It's important to understand your pension is a long-term investment so its value can go down as well as up and you could get back less than was paid in.
Laws and tax rules may change in the future. Your own circumstances and where you live in the UK have an impact on tax treatment.
Your employer is offering you the opportunity to join the DB (UK) DC Pension Plan - a Master Trust pension plan provided by Standard Life Assurance Limited.
It's important you make an informed decision so you should read the key documents at the bottom of this page.
And you can find answers to common questions in our FAQs
Standard Life Master Trust Co Ltd is the Trustee for this pension plan and is responsible for looking after members' interests - find out more about the trustee board
How joining this plan will work
Joining as part of your employment contract
Deutsche Bank offers this pension plan as one of the benefits of working there.
Deutsche Bank will let you know when you’ll join the plan - but there may be a waiting period from when you start working before you're enrolled.
What you need to do
Make sure it's right for you
Paying into a company pension can be a great way to save for the future - especially since your employer pays in too. But you may decide it's not right for you. Once you've joined, you'll have a month to opt out. And you can stop or change your contributions in the future if you need to through myDBPension .
Decide how much to pay in
It's up to you how much you pay in as long as you meet the minimum amount set by your employer.
Contribution options for this plan
Deutsche Bank will pay 10% of your pensionable salary into this pension plan.
Your contribution options
The DB (UK) DC Pension Plan Member Guide (PDF 727KB) provides further detailed information on contributions.
You can contribute each month through myFlex and can usually pay as much you like up to the Government payment limits.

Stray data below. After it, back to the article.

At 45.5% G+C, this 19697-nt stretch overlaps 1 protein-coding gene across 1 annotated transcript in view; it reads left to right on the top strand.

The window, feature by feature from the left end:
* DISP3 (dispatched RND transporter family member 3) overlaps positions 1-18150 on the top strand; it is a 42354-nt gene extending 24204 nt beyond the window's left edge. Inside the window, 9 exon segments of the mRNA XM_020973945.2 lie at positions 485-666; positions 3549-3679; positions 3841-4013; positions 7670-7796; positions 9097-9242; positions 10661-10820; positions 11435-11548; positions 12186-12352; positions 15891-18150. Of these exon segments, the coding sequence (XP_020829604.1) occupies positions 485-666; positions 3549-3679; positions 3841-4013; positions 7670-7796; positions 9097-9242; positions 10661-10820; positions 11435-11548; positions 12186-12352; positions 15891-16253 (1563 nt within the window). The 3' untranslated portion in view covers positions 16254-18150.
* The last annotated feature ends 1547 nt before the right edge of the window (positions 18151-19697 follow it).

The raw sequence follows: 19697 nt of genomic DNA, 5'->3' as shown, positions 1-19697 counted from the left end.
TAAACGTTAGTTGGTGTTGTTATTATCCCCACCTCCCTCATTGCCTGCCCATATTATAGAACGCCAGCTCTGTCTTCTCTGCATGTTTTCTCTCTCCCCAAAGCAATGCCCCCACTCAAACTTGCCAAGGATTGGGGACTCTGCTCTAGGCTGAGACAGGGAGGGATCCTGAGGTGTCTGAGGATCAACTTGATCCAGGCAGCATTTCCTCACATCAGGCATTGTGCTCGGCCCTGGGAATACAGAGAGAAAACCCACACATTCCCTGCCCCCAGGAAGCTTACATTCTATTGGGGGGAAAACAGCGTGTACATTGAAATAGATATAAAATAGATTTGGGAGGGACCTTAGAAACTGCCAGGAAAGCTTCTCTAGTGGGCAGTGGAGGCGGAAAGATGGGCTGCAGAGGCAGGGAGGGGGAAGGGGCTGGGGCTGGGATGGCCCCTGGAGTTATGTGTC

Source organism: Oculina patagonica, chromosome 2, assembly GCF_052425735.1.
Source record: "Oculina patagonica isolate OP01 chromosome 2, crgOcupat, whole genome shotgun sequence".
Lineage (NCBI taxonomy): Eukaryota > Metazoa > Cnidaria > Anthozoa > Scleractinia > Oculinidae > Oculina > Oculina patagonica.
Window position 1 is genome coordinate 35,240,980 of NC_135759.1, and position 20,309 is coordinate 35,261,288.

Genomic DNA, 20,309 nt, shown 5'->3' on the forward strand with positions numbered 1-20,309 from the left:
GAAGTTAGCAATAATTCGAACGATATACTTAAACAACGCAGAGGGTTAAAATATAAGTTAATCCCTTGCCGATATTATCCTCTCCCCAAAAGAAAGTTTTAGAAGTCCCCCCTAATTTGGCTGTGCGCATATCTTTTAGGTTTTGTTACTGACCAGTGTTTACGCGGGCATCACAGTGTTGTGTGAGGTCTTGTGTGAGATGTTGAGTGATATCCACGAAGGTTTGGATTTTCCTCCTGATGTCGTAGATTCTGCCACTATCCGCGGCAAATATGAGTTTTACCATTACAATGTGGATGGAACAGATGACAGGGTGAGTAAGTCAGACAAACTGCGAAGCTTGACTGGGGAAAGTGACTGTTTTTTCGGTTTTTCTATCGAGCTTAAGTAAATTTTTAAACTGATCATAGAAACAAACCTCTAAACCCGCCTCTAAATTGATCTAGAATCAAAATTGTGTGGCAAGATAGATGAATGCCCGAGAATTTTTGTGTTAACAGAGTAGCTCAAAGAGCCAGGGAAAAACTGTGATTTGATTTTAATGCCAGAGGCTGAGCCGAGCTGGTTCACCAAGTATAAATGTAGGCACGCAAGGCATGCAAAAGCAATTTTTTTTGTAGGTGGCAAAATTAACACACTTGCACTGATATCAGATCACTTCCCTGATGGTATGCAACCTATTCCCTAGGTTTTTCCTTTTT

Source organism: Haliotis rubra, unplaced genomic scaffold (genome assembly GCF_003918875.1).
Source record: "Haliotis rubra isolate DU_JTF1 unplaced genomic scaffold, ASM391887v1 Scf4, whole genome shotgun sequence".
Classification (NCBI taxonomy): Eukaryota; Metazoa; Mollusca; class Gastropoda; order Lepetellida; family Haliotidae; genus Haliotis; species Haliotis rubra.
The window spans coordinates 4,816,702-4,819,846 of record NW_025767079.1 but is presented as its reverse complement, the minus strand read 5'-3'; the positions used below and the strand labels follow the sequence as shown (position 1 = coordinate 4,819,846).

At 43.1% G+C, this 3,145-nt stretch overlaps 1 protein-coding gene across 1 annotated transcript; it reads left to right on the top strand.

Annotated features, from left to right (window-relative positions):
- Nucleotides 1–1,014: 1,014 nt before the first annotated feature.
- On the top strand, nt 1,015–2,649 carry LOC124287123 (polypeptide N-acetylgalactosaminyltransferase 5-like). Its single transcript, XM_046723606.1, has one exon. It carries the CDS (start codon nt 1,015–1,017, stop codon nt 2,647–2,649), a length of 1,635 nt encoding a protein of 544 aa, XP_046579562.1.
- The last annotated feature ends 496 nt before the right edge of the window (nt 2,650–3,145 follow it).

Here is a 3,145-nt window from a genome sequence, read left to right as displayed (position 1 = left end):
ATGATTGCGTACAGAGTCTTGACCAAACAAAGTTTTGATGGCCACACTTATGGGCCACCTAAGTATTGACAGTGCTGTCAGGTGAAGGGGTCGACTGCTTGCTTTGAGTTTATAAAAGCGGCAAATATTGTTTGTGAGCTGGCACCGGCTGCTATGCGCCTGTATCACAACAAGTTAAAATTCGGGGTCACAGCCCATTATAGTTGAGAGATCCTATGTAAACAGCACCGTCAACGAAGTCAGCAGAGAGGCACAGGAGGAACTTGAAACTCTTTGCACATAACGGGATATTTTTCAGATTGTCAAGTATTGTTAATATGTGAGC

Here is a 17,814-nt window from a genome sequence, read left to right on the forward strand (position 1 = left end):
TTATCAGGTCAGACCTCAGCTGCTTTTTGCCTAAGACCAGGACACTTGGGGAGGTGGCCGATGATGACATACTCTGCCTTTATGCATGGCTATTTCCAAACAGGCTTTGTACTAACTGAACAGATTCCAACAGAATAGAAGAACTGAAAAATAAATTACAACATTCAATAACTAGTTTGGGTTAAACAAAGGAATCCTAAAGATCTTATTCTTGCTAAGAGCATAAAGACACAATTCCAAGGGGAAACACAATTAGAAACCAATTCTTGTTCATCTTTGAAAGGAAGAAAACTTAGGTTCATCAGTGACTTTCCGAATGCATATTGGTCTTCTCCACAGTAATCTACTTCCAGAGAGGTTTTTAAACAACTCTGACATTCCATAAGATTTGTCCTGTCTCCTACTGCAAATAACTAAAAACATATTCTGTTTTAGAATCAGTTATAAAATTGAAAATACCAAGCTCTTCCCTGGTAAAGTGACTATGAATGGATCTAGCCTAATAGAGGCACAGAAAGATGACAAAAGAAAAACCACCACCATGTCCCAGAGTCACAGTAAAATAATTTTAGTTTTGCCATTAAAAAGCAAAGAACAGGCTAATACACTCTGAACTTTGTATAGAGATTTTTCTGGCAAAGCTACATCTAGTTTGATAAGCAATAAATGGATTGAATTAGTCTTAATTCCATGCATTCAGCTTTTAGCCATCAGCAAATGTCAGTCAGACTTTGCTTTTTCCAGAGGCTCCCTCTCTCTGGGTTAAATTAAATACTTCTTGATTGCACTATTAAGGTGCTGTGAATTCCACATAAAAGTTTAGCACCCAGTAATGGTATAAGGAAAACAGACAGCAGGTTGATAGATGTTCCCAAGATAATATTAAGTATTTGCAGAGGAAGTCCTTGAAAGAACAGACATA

You can also contribute outside of myFlex, see the Member Guide (PDF 727KB for more information.
You will have the option to give up part (or in some cases all) of your pension contributions from Deutsche Bank in exchange for cash. This is called ‘Flex down’ and is subject to the maximum limits per Corporate Title as illustrated in the table below:
|Corporate Title||Maximum limits for pension contributions that can be exchanged for cash from April 2020*||Cash received in place of Deutsche Bank pension contribution exchanged** (if maximum exchanged)|
|Managing Director||12.5% p.a.||10.98% p.a.|
|Director||10% p.a.||8.79% p.a.|
|Vice President||10% p.a.||8.79% p.a.|
|Assistant Vice President||5% p.a.||4.39% p.a.|
|Associate||5% p.a.||4.39% p.a.|
|Analyst||5% p.a.||4.39% p.a.|
|No Corporate Title||5% p.a.||4.39% p.a.|
*Percentage of fixed pay up to the Company Earnings Cap, £181,200 for 2022/2023 tax year.
** Cash received is lower than the Deutsche Bank pension contribution that is given up because Deutsche Bank incurs additional National Insurance (NI) costs of 15.05% on cash payments.
Cash rates are shown gross before deduction of employee Income Tax and NI.
Standard Life is not responsible for the content of this table and all enquiries in relation to it should be directed to Deutsche Bank.
The Government has set a minimum amount that usually needs to be paid. The amount Deutsche Bank pays for members meets these minimums and usually exceeds them. To find out what the Government minimums are, visit the gov.uk website.
You do not have to make any contributions into your plan. However, you should think about whether or not paying into the plan will get you the lifestyle you want when you stop working. If you want to, you can change your contributions once you've joined this plan.